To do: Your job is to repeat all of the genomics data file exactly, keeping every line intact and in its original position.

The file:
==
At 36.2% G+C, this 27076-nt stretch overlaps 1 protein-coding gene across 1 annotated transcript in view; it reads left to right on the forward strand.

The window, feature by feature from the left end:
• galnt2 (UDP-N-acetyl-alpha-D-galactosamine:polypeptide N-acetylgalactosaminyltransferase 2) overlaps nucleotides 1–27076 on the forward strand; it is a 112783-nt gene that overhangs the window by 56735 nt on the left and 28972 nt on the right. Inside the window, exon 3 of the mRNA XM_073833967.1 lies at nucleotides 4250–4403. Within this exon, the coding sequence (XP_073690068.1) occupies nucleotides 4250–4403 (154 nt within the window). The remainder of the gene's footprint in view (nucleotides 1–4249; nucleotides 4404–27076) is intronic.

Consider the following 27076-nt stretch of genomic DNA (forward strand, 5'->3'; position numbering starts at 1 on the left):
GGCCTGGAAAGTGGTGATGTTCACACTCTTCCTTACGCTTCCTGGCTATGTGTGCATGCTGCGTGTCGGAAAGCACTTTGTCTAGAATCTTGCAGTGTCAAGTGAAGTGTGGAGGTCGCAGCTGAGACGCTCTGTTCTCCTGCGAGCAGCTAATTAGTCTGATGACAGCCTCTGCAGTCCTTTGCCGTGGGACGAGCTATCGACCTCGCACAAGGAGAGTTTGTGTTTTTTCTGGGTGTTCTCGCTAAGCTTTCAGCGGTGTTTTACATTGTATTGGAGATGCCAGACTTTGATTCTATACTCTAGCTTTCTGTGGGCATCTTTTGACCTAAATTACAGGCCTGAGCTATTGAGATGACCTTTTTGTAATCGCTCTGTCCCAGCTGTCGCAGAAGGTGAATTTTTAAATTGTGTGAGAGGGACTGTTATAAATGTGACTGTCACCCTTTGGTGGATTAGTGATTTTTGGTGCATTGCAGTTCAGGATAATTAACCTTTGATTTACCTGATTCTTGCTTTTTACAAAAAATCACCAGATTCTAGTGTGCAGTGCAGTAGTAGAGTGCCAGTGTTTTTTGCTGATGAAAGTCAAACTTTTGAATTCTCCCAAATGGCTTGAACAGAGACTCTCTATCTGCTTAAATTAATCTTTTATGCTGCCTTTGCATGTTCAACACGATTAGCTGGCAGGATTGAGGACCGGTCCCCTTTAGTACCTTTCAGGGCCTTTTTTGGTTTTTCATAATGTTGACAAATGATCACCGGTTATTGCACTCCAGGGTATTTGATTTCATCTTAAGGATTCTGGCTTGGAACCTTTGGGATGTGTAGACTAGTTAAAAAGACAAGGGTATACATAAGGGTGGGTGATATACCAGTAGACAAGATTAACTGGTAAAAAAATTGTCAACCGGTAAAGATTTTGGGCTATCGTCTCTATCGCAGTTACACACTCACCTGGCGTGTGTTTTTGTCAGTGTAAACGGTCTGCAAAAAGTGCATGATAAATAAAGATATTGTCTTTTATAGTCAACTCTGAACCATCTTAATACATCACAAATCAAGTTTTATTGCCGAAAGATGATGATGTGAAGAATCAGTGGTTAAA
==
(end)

At 36.2% G+C, this 27076-nt stretch overlaps 1 protein-coding gene across 1 annotated transcript in view; it reads left to right on the forward strand.

The window, feature by feature from the left end:
• galnt2 (UDP-N-acetyl-alpha-D-galactosamine:polypeptide N-acetylgalactosaminyltransferase 2) overlaps nucleotides 1–27076 on the forward strand; it is a 112783-nt gene that overhangs the window by 56735 nt on the left and 28972 nt on the right. Inside the window, exon 3 of the mRNA XM_073833967.1 lies at nucleotides 4250–4403. Within this exon, the coding sequence (XP_073690068.1) occupies nucleotides 4250–4403 (154 nt within the window). The remainder of the gene's footprint in view (nucleotides 1–4249; nucleotides 4404–27076) is intronic.

Consider the following 27076-nt stretch of genomic DNA (forward strand, 5'->3'; position numbering starts at 1 on the left):
GGCCTGGAAAGTGGTGATGTTCACACTCTTCCTTACGCTTCCTGGCTATGTGTGCATGCTGCGTGTCGGAAAGCACTTTGTCTAGAATCTTGCAGTGTCAAGTGAAGTGTGGAGGTCGCAGCTGAGACGCTCTGTTCTCCTGCGAGCAGCTAATTAGTCTGATGACAGCCTCTGCAGTCCTTTGCCGTGGGACGAGCTATCGACCTCGCACAAGGAGAGTTTGTGTTTTTTCTGGGTGTTCTCGCTAAGCTTTCAGCGGTGTTTTACATTGTATTGGAGATGCCAGACTTTGATTCTATACTCTAGCTTTCTGTGGGCATCTTTTGACCTAAATTACAGGCCTGAGCTATTGAGATGACCTTTTTGTAATCGCTCTGTCCCAGCTGTCGCAGAAGGTGAATTTTTAAATTGTGTGAGAGGGACTGTTATAAATGTGACTGTCACCCTTTGGTGGATTAGTGATTTTTGGTGCATTGCAGTTCAGGATAATTAACCTTTGATTTACCTGATTCTTGCTTTTTACAAAAAATCACCAGATTCTAGTGTGCAGTGCAGTAGTAGAGTGCCAGTGTTTTTTGCTGATGAAAGTCAAACTTTTGAATTCTCCCAAATGGCTTGAACAGAGACTCTCTATCTGCTTAAATTAATCTTTTATGCTGCCTTTGCATGTTCAACACGATTAGCTGGCAGGATTGAGGACCGGTCCCCTTTAGTACCTTTCAGGGCCTTTTTTGGTTTTTCATAATGTTGACAAATGATCACCGGTTATTGCACTCCAGGGTATTTGATTTCATCTTAAGGATTCTGGCTTGGAACCTTTGGGATGTGTAGACTAGTTAAAAAGACAAGGGTATACATAAGGGTGGGTGATATACCAGTAGACAAGATTAACTGGTAAAAAAATTGTCAACCGGTAAAGATTTTGGGCTATCGTCTCTATCGCAGTTACACACTCACCTGGCGTGTGTTTTTGTCAGTGTAAACGGTCTGCAAAAAGTGCATGATAAATAAAGATATTGTCTTTTATAGTCAACTCTGAACCATCTTAATACATCACAAATCAAGTTTTATTGCCGAAAGATGATGATGTGAAGAATCAGTGGTTAAA